Upon discovering Page Chronica, my thought process immediately compared it to the sport of chess boxing. Yes, that’s a thing, and to me, idea of switching between the act of playing a thinking game and a physical sport is a brilliant combination.
Page Chronica starts off with Topez, a bored apprentice in a mythical place known as the Infinite Palace. The master of Infinite Palace also happens to be the one who protects people’s dreams and stories from being corrupted. On one fateful day, she stumbles upon a very bizarre book and decides to open it, unleashing an ancient evil appropriately named “The Big Bad” who goes on a rampage to corrupt the very thing the Infinite Palace was supposed to protect.
In her quest to stop The Big Bad’s evil doings, Topez has to force her way through corrupted folklore such as The Pied Piper and Jack and The Beanstalk.
These folklore tales have been turned into platforming stages and are filled with malicious traps and enemies that want Topez to be 6 feet under. At first glance, Page Chronica plays quite like platformers which used to grace the NES, from enemy placement to the knockback received on hit, which can be a good or bad thing depending on your preferences in platformers.
Page Chronica attempts to make itself unique by integrating the action platformer genre with word-forming mechanics, which is a fairly interesting idea on paper. Constructing proper words is a crucial gameplay element to get through any of the stages and even more so during boss fights. By pressing L1 at any point in the game, the screen shifts into word formation mode and everything around Topez slows down.
Without forming any word, Topez has a slow movement speed and is even unable to attack, leaving her extremely vulnerable. This can be remedied by forming words, with a minimum of 2 letters. By forming words, Topez acquires access to offensive magical bullets and other passive abilities which are an absolute must in some of the stages.
In Page Chronica, Topez’s attack power is affected by the points scored from the resulting word, similar to Scrabble. On the other hand, passive abilities such as double jumps and status effect immunity are gained by spelling longer words. Therefore it is not unusual to end up in a situation where Topez acquires most of her passive abilities, but is unable to deal proper damage due to the formed word not scoring enough points. It can be an exercise in frustration to find the most efficient letter combination, especially when fighting bosses due to a certain limiting factor which will catch you by surprise.
The most frustrating aspect about Page Chronica is not the platforming section as checkpoints are adequately placed across the map. It is also not the process of forming the best word from a set of random letters. Unexpectedly, time is the limiting factor in Topez’s quest. Every second ticking off the clock brings her one step closer to death. This isn’t a problem for platforming stages, as time is aplenty and the timer is reset if Topez dies. In a boss fight, however, dying or running out of time means repeating the battle all over again, leading to an unpleasant experience.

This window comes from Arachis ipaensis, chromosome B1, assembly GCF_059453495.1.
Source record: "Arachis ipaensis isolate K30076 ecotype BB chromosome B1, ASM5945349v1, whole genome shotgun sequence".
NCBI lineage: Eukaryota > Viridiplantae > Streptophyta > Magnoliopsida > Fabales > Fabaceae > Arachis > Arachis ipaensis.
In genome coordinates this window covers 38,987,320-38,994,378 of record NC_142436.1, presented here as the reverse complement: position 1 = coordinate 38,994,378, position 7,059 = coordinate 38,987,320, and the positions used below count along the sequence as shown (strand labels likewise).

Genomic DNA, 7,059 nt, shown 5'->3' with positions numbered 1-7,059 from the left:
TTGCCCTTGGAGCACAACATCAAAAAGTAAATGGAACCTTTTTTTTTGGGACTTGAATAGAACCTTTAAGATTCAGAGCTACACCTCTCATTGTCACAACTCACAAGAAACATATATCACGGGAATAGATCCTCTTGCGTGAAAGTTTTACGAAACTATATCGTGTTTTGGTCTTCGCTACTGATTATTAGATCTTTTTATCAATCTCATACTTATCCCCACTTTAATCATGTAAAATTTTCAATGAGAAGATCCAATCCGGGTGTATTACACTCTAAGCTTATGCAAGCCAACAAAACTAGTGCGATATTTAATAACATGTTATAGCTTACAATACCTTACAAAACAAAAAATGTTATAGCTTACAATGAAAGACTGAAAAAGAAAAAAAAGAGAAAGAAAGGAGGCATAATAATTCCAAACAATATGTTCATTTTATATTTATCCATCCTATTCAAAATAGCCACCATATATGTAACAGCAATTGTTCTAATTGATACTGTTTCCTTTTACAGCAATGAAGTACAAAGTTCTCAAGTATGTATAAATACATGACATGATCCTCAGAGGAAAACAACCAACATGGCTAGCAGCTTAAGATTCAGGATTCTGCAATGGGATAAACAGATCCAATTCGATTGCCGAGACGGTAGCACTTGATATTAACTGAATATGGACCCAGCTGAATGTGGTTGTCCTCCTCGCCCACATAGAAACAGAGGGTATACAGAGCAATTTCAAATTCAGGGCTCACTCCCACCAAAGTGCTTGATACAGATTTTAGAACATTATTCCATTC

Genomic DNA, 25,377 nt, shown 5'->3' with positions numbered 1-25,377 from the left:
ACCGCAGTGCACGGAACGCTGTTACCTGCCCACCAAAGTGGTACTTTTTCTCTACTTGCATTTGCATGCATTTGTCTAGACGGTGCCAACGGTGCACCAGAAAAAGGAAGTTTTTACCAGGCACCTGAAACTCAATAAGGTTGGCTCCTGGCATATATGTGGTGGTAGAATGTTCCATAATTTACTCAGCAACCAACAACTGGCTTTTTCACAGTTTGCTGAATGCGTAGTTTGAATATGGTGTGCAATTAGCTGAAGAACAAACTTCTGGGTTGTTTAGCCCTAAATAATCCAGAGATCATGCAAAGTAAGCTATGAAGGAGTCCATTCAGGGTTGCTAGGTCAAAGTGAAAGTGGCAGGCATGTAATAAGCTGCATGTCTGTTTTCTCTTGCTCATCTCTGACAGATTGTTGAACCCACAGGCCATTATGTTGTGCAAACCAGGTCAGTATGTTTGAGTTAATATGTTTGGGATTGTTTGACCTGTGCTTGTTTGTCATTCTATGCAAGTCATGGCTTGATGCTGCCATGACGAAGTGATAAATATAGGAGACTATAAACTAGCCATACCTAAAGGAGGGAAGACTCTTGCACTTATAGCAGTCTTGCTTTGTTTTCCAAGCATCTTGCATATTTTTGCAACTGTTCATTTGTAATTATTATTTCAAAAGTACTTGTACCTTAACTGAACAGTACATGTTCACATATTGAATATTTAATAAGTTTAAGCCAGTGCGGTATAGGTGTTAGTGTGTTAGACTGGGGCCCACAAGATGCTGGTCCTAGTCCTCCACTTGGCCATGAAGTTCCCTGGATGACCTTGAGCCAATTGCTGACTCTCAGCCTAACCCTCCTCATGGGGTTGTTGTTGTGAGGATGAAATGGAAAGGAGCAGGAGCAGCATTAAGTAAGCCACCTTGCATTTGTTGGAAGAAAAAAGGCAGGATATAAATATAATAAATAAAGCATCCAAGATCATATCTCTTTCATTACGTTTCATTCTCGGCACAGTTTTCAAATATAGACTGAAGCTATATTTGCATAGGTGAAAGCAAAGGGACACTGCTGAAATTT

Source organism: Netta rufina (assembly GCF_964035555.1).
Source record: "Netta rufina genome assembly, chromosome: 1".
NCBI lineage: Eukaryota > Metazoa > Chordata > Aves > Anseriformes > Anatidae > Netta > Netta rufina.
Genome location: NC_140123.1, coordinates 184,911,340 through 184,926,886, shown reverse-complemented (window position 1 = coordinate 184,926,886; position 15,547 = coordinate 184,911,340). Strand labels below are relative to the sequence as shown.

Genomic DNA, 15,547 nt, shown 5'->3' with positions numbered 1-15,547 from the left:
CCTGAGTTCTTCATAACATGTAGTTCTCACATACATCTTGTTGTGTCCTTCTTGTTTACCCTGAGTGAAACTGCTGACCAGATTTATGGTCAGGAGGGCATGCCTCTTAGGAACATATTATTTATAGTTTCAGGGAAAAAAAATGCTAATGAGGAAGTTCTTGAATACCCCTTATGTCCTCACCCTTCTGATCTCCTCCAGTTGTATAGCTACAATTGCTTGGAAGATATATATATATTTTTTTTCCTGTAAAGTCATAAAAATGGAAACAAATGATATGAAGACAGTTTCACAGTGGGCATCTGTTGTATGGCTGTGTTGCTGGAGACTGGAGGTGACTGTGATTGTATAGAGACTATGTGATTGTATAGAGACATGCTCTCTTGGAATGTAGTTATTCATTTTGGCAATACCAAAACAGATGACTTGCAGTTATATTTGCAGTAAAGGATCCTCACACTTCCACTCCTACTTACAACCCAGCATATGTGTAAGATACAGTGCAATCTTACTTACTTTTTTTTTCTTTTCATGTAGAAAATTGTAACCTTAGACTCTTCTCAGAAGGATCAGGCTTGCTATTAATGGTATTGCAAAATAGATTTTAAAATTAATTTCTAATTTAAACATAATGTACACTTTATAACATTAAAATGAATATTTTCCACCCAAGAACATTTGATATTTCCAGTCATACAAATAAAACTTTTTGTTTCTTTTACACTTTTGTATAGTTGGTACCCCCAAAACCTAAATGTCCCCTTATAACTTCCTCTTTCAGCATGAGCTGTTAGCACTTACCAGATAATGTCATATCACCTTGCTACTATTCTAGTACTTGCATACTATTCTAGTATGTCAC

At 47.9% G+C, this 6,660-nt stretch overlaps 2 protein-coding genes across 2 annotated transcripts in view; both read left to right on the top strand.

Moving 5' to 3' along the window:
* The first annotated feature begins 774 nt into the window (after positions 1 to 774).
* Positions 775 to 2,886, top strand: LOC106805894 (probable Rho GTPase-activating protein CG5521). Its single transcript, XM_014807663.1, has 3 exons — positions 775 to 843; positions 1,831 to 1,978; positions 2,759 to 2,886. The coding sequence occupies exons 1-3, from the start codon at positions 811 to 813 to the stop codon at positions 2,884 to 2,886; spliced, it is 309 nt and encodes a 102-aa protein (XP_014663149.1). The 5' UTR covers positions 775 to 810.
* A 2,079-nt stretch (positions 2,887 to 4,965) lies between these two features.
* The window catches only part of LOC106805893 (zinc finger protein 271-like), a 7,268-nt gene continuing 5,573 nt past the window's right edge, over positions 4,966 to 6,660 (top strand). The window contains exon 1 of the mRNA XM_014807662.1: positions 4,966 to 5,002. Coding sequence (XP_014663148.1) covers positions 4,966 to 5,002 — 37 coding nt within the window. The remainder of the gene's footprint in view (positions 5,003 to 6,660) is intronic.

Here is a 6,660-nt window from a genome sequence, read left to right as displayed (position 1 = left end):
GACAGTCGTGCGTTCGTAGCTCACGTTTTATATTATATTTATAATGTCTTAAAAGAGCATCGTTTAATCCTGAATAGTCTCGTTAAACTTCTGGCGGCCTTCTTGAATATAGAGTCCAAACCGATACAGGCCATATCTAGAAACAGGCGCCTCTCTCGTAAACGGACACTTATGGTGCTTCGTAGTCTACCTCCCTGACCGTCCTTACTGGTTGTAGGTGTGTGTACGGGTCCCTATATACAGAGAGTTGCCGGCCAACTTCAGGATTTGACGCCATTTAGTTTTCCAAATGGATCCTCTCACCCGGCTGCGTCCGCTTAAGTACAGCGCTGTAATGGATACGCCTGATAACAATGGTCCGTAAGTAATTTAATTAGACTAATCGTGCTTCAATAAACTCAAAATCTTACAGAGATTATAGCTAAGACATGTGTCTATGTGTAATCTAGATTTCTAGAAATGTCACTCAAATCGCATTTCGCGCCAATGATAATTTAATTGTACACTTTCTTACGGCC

Some games have a reputation for being punishingly difficult but are known to provide an enjoyable experience, regardless. Page Chronica tries to aim for that kind of enjoyment, but has unfortunately crossed into the unfair difficulty territory.
Boss levels have an extremely strict time limit to work with and most of the time, you can’t even hit them as they orchestrate their attacks in the background. Finally, at that fated moment when the boss moves into the field, you can only hammer in a couple of shots before they retreat into the background again, wasting precious time. Adding to the frustration is the amount of HP the bosses have. Unless you managed to form a high scoring word, your normal shots won’t even leave a dent in them and it is far better to restart the battle.
Page Chronica is playable, but the difficulty spike is like a giant brick wall and caution is advised in case you want to proceed. However, since this is Red Hare studio’s first effort, some praise must be given for coming up with an interesting idea.
Food for thought:
1. Page Chronica’s visuals is quite a hit and miss affair. The 2D assets are gorgeous but the 3D models need some extra work.
2. Changing difficulties will add additional time to the timer, so if you’re desperate for more time, the best option is to play in easy mode. I did not notice any reduction in hitpoints for bosses and enemies, but I might have overlooked this.
3. Personally I thought the presentation was a bit cluttered. Letters constantly float in the background and the GUI placement on the bottom of the screen can obscure pitfalls. If the interface was much cleaner then this would definitely be more enjoyable.
4. Going into word formation mode slows down time around Topez, but will not make the timer go slower, so be careful about spending too much time in it.
5. By forming words by using certain glowing letters, a hidden word will appear and provide a nice boost for Topez, which is always helpful.